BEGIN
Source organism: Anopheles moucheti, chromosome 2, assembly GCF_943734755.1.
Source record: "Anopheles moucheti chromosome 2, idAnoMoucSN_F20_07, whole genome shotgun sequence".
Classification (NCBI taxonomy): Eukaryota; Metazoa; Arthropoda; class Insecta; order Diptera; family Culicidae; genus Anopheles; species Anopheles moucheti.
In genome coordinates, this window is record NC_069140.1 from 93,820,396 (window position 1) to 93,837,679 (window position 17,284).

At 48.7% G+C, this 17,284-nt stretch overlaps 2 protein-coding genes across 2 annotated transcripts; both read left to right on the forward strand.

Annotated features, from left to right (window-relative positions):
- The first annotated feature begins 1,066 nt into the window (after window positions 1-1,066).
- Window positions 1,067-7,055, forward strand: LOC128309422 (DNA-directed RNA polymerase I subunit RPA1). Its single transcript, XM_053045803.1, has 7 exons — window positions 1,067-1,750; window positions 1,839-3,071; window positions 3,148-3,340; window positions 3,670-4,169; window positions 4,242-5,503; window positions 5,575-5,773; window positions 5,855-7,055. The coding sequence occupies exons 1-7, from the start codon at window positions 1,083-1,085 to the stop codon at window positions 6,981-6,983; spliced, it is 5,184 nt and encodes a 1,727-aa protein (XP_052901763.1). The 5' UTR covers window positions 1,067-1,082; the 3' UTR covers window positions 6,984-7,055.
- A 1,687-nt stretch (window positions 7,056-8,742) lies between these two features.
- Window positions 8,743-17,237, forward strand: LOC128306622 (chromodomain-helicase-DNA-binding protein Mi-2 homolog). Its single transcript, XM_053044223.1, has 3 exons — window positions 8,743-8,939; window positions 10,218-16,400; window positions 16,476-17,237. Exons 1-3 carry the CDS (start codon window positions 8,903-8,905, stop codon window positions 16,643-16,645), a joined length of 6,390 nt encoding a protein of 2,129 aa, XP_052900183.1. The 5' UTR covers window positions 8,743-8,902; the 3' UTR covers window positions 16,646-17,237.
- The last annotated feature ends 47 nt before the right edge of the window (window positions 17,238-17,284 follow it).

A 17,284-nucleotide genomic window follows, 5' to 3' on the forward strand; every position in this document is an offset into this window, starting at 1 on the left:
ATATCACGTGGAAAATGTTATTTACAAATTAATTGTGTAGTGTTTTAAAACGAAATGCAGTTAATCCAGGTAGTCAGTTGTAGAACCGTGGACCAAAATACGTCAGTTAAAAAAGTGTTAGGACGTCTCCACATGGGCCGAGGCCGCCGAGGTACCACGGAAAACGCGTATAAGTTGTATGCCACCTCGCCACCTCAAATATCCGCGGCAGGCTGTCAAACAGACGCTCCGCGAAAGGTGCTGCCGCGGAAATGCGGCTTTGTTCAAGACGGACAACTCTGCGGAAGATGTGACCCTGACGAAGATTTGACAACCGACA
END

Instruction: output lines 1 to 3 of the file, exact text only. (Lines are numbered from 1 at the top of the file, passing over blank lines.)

Source organism: Anopheles moucheti, chromosome 2, assembly GCF_943734755.1.
Source record: "Anopheles moucheti chromosome 2, idAnoMoucSN_F20_07, whole genome shotgun sequence".
Classification (NCBI taxonomy): Eukaryota; Metazoa; Arthropoda; class Insecta; order Diptera; family Culicidae; genus Anopheles; species Anopheles moucheti.